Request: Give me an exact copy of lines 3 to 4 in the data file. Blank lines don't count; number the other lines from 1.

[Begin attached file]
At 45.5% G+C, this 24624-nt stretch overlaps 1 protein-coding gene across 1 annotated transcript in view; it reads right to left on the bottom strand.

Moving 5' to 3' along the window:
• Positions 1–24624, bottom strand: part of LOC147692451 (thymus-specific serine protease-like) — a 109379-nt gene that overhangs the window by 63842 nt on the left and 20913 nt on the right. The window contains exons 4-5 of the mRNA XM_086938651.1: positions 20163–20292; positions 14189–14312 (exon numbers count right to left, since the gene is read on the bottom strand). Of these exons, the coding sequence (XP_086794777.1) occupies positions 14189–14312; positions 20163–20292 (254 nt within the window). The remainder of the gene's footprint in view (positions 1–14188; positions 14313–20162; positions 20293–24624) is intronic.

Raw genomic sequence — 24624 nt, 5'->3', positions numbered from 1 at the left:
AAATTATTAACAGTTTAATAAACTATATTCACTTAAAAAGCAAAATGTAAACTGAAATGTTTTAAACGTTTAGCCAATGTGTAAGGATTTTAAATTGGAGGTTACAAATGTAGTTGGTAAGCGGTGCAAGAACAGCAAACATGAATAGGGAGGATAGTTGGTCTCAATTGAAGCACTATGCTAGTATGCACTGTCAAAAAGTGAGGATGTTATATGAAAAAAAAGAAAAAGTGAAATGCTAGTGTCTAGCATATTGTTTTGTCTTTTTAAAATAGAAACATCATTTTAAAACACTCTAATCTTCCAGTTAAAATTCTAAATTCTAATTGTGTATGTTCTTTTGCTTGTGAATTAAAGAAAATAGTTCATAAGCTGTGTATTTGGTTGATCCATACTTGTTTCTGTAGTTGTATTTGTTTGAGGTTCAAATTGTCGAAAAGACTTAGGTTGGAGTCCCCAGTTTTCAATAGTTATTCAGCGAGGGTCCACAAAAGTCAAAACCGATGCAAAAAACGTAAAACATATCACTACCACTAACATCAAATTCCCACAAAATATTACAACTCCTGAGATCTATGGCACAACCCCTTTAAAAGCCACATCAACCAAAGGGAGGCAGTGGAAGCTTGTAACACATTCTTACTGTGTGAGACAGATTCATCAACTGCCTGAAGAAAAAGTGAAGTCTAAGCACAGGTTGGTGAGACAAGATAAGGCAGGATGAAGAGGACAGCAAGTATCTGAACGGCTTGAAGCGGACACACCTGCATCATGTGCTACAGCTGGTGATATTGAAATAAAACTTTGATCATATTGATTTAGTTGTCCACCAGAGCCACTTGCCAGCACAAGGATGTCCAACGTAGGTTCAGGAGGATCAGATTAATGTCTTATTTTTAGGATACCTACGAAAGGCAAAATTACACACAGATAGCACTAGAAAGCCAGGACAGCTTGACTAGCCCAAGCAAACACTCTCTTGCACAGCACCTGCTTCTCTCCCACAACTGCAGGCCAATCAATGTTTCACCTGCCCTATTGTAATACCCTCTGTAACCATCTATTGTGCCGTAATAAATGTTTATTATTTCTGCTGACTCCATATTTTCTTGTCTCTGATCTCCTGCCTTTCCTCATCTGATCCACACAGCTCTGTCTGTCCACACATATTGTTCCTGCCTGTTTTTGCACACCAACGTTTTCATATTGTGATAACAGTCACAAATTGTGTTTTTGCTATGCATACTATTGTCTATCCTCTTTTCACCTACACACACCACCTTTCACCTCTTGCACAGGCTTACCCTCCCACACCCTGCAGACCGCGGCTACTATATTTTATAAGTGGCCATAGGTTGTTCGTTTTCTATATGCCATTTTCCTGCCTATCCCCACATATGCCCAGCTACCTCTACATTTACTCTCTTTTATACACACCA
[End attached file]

• Positions 1–24624, bottom strand: part of LOC147692451 (thymus-specific serine protease-like) — a 109379-nt gene that overhangs the window by 63842 nt on the left and 20913 nt on the right. The window contains exons 4-5 of the mRNA XM_086938651.1: positions 20163–20292; positions 14189–14312 (exon numbers count right to left, since the gene is read on the bottom strand). Of these exons, the coding sequence (XP_086794777.1) occupies positions 14189–14312; positions 20163–20292 (254 nt within the window). The remainder of the gene's footprint in view (positions 1–14188; positions 14313–20162; positions 20293–24624) is intronic.

Raw genomic sequence — 24624 nt, 5'->3', positions numbered from 1 at the left: